World War one in the Italian Alps

La Guerra Bianca in Adamello, Trentino, 1915-1918.

 Alcune precisioni sulla morte d´un giovane ufficiale dei Kaiserjaeger in 1917.”

 Mark Milburn, 20 July 2017

        “The White War in Adamello, Trentino 1915-1918.

Some considerations on the death of a young Kaiserjaeger officer in 1917.”

The following notes  attempt to suggest the most probable way in which a young Austrian lieutenant, Felix Hecht von Eleda, met his death on 15 July 1917 during a massive and determined Italian attack on a mountain named Corno di Cavento ( 3,405 m ) situated within the Adamello range and lying about 48 km west-north-west of the city of Trento. The initial artillery bombardment started at 0430 from a ridge situated to north-west by a cannon still in position to-day.

Tactics and strategy lie outside the scope of this text. It should however be mentioned that the summit area of the mountain appears to consist of hefty stone blocks which look easier to attack than to defend. The enemy, crack Alpini mountaineers, were attacking basically from the west and north, and diversionary ski troops were moving about on the Lares glacier to north-east.

Shortly before the Italian attack the Austrian colonel and his staff had visited and left without making any decision (Hecht, at Rif. Carè Alto,11 June 1917, in Ongari 1983:45).

Hecht, the commander of the Austrian position, was sitting in a gallery facing downhill towards about north. He could fire his MG onto part of the glacier and also at anyone mounting the steep rocky terrain leading up towards his position from Cavento Pass (3.198m)  lying nearly 500 m to north and  about 200 m lower in altitude than the summit of Corno di Cavento itself.

If we accept a report that Hecht momentarily left his MG inside the gallery and went outside  to encourage his Kaiserjaeger mountain soldiers, only to be partly decapitated by an incoming piece of heavy metal, it looks as though he died instantly and that no Italian troops had  yet reached his fire-position by coming up from the Cavento Pass. His companion Sepp Mayer, probably a trusted NCO, is said to have run through the Austrian lines calling out that the lieutenant was dead, as recorded by Viazzi (1981: 318 ).The name of the man who witnessed this event has been given as Josef Sterbenz, also written as Strebenz  (Viazzi, 2002:136) and he survived the war.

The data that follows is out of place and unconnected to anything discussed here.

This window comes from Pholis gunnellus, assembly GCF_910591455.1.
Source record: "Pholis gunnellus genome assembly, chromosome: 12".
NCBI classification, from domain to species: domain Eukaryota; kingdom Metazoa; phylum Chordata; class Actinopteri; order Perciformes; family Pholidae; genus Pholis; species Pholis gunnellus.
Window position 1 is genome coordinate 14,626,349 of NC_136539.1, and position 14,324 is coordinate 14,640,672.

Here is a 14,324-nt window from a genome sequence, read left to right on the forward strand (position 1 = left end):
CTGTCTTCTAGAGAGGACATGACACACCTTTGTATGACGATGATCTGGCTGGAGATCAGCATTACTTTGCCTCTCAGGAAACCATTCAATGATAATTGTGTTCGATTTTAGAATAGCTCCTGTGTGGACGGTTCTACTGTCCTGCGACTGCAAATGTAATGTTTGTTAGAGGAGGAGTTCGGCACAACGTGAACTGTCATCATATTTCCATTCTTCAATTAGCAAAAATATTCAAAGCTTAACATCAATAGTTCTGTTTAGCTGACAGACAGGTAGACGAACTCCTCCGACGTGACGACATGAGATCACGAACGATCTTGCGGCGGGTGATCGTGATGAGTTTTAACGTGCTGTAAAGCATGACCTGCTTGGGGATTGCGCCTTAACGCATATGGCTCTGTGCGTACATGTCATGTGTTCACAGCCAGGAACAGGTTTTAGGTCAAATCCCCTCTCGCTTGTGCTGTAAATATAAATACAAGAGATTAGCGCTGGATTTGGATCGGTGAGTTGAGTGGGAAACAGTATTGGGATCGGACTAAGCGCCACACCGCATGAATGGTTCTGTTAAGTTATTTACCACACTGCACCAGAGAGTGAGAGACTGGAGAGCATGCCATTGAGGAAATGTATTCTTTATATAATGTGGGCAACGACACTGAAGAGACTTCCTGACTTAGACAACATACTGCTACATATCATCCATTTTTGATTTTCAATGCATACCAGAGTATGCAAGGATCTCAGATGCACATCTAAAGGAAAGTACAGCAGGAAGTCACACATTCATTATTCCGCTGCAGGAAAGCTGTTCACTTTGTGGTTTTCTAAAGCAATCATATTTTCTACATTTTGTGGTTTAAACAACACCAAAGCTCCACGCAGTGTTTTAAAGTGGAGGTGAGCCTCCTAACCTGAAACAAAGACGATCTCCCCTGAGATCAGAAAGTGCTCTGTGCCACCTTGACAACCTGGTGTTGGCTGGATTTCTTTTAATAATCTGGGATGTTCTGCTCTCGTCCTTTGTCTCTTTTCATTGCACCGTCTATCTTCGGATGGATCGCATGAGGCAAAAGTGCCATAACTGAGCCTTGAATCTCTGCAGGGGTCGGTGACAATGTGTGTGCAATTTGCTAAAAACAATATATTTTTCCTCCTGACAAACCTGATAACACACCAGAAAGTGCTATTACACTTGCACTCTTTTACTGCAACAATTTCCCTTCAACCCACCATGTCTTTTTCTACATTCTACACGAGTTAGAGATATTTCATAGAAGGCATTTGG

.One early report (Viazzi,1968:338) mentioned a version received from Cap. Emilio Battista, a participant in the Cavento operation (who had not been present at the death of Hecht) about an Austrian who was said to have been wounded, offered resistance and been thrown over the north side of the mountain. This information was attributed to an Alpino who had apparently said that Hecht had been firing a machine-gun and that he should not have been doing so.

Note however that there exists a photo of Captain Alfredo Patroni standing beside a young second lieutenant sitting on the ground ( on a hard rock surface ) and firing a machine-gun.

A later Austrian version (von Lichem, 1988:198) reports that Hecht met a young Italian officer, Nicolò degli Albizzi, who was attacking uphill from the Cavento Pass and towards his MG position with thirty commandos, known as  “arditi”. Both seized their weapons and the Italian was quicker. It may be that von Lichem used text by Capitano Alfredo Patroni ( 1974: 157 ) for this information, since the latter had reported, perhaps acting on a mere supposition, that degli Albizzi had killed Hecht.